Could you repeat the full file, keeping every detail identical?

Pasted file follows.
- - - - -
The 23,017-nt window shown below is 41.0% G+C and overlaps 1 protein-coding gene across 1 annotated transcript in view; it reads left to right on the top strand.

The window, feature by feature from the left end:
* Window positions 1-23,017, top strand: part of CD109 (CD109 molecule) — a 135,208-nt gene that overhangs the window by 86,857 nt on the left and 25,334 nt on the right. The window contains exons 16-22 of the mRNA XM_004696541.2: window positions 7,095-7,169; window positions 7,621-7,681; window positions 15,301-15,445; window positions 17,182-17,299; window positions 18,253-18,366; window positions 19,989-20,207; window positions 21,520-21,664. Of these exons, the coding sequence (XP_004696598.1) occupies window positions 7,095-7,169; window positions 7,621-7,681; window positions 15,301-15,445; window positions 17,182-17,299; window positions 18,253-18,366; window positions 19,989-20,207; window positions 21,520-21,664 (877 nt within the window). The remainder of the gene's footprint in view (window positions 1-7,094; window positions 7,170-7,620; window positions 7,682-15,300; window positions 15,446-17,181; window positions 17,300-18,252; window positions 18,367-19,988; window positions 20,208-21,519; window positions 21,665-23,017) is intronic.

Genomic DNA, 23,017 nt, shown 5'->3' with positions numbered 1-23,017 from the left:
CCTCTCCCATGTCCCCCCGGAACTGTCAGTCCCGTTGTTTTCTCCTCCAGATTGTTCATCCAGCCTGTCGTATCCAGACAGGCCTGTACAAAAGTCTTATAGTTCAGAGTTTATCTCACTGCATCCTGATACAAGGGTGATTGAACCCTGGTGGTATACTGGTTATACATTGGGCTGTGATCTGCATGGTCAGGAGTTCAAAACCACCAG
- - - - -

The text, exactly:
The 23,017-nt window shown below is 41.0% G+C and overlaps 1 protein-coding gene across 1 annotated transcript in view; it reads left to right on the top strand.

The window, feature by feature from the left end:
* Window positions 1-23,017, top strand: part of CD109 (CD109 molecule) — a 135,208-nt gene that overhangs the window by 86,857 nt on the left and 25,334 nt on the right. The window contains exons 16-22 of the mRNA XM_004696541.2: window positions 7,095-7,169; window positions 7,621-7,681; window positions 15,301-15,445; window positions 17,182-17,299; window positions 18,253-18,366; window positions 19,989-20,207; window positions 21,520-21,664. Of these exons, the coding sequence (XP_004696598.1) occupies window positions 7,095-7,169; window positions 7,621-7,681; window positions 15,301-15,445; window positions 17,182-17,299; window positions 18,253-18,366; window positions 19,989-20,207; window positions 21,520-21,664 (877 nt within the window). The remainder of the gene's footprint in view (window positions 1-7,094; window positions 7,170-7,620; window positions 7,682-15,300; window positions 15,446-17,181; window positions 17,300-18,252; window positions 18,367-19,988; window positions 20,208-21,519; window positions 21,665-23,017) is intronic.

Genomic DNA, 23,017 nt, shown 5'->3' with positions numbered 1-23,017 from the left:
CCTCTCCCATGTCCCCCCGGAACTGTCAGTCCCGTTGTTTTCTCCTCCAGATTGTTCATCCAGCCTGTCGTATCCAGACAGGCCTGTACAAAAGTCTTATAGTTCAGAGTTTATCTCACTGCATCCTGATACAAGGGTGATTGAACCCTGGTGGTATACTGGTTATACATTGGGCTGTGATCTGCATGGTCAGGAGTTCAAAACCACCAG